By now, though fortune and fame have eluded him so far, the 59-year-old Letofsky, who moved to Los Angeles in 2003, has produced a small but substantial series of uncommon films: “Summer Solstice,” a rock ’n’ roll love story, as its auteur describes it, much of it shot in 2002 at the Turf Club in St. Paul; “Polly’s Global Walk,” released in 2009, a chronicle of a five-year trek around the world; a profile of the Russian film director Andrei Tartovsky titled “Time Within Time,” completed in 2015; a brief personal narrative finished a year later of the director seeking his ethnic roots in Russia titled “To Understand the Poet, Go to the Poet’s Land”; and his latest, titled “Neutra: Survival Through Design,” a portrait of the Vienna-born architect Richard Neutra, completed in February 2019.
“Neutra” will be shown Friday at 4:15 p.m. and Saturday at 2:10 p.m. at St. Anthony Main Theatre 3 as part of the 38th annual Minneapolis-St. Paul International Film Festival. When it was shown in Berlin two months ago, Susan Smoluchowski, the festival’s executive director, was in the audience. Impressed, she booked the film for her own festival.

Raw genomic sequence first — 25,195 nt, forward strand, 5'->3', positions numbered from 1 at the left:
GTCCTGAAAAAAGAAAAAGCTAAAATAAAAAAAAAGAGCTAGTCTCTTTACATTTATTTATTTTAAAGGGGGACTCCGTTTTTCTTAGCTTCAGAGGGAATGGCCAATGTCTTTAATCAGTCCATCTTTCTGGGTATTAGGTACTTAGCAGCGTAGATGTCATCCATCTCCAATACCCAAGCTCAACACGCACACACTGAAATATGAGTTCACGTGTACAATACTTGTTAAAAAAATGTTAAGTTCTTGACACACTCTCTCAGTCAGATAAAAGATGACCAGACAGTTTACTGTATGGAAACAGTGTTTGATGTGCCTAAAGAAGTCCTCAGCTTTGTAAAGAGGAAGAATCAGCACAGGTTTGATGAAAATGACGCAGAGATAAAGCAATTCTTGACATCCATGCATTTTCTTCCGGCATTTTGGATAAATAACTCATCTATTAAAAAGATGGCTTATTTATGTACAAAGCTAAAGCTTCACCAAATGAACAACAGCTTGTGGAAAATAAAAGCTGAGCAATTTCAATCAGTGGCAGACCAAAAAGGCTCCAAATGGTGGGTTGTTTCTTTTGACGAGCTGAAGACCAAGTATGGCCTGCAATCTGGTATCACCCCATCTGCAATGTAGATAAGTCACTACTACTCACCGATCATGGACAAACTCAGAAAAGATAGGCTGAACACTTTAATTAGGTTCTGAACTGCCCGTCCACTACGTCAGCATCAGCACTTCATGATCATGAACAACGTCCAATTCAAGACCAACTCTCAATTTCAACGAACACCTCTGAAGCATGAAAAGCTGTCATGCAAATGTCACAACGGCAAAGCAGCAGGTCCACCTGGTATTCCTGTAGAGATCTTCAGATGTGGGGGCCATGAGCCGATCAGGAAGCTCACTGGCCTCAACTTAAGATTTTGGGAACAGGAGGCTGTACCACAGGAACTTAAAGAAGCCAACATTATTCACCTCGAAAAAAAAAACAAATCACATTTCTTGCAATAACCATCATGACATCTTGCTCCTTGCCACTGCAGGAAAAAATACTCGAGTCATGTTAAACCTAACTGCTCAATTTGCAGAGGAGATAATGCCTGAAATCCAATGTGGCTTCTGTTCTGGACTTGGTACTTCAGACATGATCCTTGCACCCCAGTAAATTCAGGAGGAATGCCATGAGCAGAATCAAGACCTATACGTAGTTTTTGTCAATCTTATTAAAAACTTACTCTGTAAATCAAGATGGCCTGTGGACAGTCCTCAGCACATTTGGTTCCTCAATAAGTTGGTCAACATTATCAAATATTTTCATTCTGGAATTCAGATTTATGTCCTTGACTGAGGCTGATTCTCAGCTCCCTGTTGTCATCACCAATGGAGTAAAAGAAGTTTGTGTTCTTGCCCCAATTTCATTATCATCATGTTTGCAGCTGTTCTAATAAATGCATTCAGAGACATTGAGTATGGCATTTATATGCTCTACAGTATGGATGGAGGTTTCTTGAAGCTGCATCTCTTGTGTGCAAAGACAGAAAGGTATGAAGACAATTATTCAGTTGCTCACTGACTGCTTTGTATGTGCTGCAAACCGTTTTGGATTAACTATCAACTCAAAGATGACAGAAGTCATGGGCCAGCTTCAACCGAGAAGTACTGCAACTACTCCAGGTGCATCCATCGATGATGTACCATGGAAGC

“I’ve always been an admirer of Neutra’s work, so that in and of itself made the film intriguing,” Smoluchowski said in an email. “It spans his life, introducing us to Neutra’s early work in Europe and Berlin in particular and following his career in the U.S. Anyone curious about the mood and movements of the early- to mid-20th century and any fan of mid-century architecture, will be enthralled.”
Neutra on cover of Time in ’49